sabato 10 giugno 2017

Australia
George Pell: media witch-hunt ensures cardinal can never get a fair trial

The Australian 
(Angela Shanahan) There are two cases in Australia where prejudice has clouded justice. The first and most famous is the Lindy Chamberlain case, in which emotions, innuendo, sheer fantasy and contaminated evidence ruined the chance of a fair trial. The second is the ongoing saga of Cardinal George Pell.
Pell can never receive a fair trial. The “vibe” has taken over. The year-long pursuit of him by the police, Victoria Police Chief Commissioner Graham Ashton’s recent frequent radio interviews and unprecedented commentary on the process, combined with the sustained efforts of the ABC and Fairfax Media, have ensured that any real evidence of wrongdoing has long become a secondary consideration to the vibe.
That vibe was created by the avalanche of media stories and commentary clouded by sheer speculation going back to the cardinal’s last appearance before the Royal Commission into Institutional Responses to Child Sexual Abuse, none of which is relevant to a criminal charge of sexual abuse. John Howard has spoken about the “get Pell” mentality: “It seems as if Cardinal Pell is being singled out to take the rap for the misdeeds of a whole lot of people and the evidence is that he was more active in trying to do something about it.”
I do not need to defend Pell’s right to a presumption of innocence. The most recent voices in defence of Pell’s rights are those of respected members of the legal fraternity anxious about the state of justice. The Justice Institute of Victoria has said the “lack of regard” for the cardinal’s rights was “a startling affront” to the cornerstone of the legal system. Noel Pearson, who is neutral about the cardinal except that he is interested in justice, has condemned the silence of “latter-day Robespierres” who won’t stick their heads above the parapet to defend the presumption of innocence.
One of the most powerful ­voices was Amanda Vanstone’s. Calling it like it is, she wrote on May 30 in the Fairfax press: “The media frenzy surrounding Cardinal George Pell is the lowest point in civil discourse in my lifetime … no better than a lynch mob from the dark ages. Throwing out principle, treating Pell as guilty from the start won’t right all the wrongs perpetrated on innocent children. It will simply perpetrate other evils … What we are seeing now is far worse than a simple assessment of guilt. The public arena is being used to trash a reputation and probably prevent a fair trial. Perhaps the rule of law sounds as if it’s too esoteric to worry about.”
Referring to the public prosecutor’s failure to recommend a charge — twice — she asks: “How would you like to throw out your own right to a fair assessment of whether you should be charged in the first place together with the right to a fair trial if you are charged?” She went on to criticise the contrived theatrics, including the release of Louise Milligan’s book Cardinal: The Rise and Fall of George Pell, before any charge.
Milligan admits the book would have to be withdrawn “in the event of a charge” because it would become prejudicial. So why was it released in the first place?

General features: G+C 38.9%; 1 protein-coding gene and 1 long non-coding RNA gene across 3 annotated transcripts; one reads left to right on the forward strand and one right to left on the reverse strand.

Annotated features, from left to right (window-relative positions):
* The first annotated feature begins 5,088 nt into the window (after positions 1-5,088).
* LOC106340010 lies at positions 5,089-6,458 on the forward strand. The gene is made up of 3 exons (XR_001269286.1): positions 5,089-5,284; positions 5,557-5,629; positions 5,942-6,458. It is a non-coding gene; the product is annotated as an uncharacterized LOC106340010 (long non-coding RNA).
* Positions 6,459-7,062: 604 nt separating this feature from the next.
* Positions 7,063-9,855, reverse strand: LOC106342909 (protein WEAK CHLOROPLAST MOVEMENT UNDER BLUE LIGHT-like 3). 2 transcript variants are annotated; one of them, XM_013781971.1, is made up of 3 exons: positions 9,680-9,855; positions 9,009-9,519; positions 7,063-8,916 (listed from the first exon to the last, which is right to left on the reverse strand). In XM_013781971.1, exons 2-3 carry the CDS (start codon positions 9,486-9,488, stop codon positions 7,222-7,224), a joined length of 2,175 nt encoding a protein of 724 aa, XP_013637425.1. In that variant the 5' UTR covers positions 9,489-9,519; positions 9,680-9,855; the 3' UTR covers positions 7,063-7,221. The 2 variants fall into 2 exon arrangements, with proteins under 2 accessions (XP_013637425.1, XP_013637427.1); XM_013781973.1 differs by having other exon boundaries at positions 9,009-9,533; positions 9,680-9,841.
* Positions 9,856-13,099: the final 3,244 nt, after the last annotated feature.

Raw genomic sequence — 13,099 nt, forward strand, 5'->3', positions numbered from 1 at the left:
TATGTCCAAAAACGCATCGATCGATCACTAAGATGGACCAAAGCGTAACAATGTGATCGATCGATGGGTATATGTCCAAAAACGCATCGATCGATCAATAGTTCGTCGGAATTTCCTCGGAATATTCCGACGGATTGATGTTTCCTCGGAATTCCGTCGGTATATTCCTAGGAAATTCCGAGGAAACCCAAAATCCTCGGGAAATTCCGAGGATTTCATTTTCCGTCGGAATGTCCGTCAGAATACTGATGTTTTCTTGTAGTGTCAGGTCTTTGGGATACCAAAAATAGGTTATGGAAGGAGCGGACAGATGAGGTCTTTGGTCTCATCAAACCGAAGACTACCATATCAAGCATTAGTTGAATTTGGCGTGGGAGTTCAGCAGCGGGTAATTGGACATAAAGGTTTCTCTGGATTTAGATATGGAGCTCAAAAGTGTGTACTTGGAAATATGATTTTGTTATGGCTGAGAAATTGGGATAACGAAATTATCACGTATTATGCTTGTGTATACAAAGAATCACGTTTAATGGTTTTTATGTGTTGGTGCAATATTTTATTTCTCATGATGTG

In a garbled defence of the book’s publication in Fairfax newspapers on June 1, Milligan says the cardinal has had the presumption of innocence several times. She mouths legal presumptions she seems not to understand and appears to believe that the presumption of innocence applies only after a charge, a mere legalism, has been laid.
Simon Longstaff from the Ethics Centre has pinpointed this dangerous fallacy for any person accused of anything criminal, but especially Pell. Last year he wrote: “Cardinal Pell must be accorded the same fundamental rights as claimed by any other Australian citizen. George Pell has not been formally charged with any offence. But even if he had, the fact he is prominent and powerful would not be reason enough to deny him basic justice.” This book has deliberately muddied the waters so that, even if nothing is proved, it will always be a stain on the reputation of a man who claims absolute innocence.
Pearson has been appalled by hounding of Pell: “Clearly a fair trial is prejudiced by the course of action chosen by the author of this book, her publisher and the Australian media that has amplified the author’s allegations. It seems evident that the book is being published and reported upon because a judgment has been made that the cardinal is the least likely citizen to pursue any recourse under the law … Ours is a system of law based on prosecution, not persecution. Those who seek truth and justice for victims of abuse should be alarmed at the way this journalistic vigilantism imperils fair legal process.”
I am hardly alone in being appalled at the star chamber atmosphere of condemnation produced by the relentless build-up to a putative charge. This atmosphere has produced confusion. It has conflated and compounded all the outrage and ignorance around the royal commission. Conspiracy and rumour reign, logic and fact have gone out the window in the case of Pell. The truth that he was appointed by Pope Francis to sort out the Vatican bank’s scandalous finances at a time when archbishops generally retire from their posts has been ignored by the conspiracy theorists. So, too, that he cannot fly the 20 hours to Australia, having had a stent put in recently (which the late child abuse campaigner Anthony Foster knew and acknowledged), hasn’t stopped the “get Pell” mentality.
In all this sound and fury, the cardinal has acted impeccably. He has said nothing except to state his innocence. He waits, prays and gets on with his job. Pity more people didn’t do the same.


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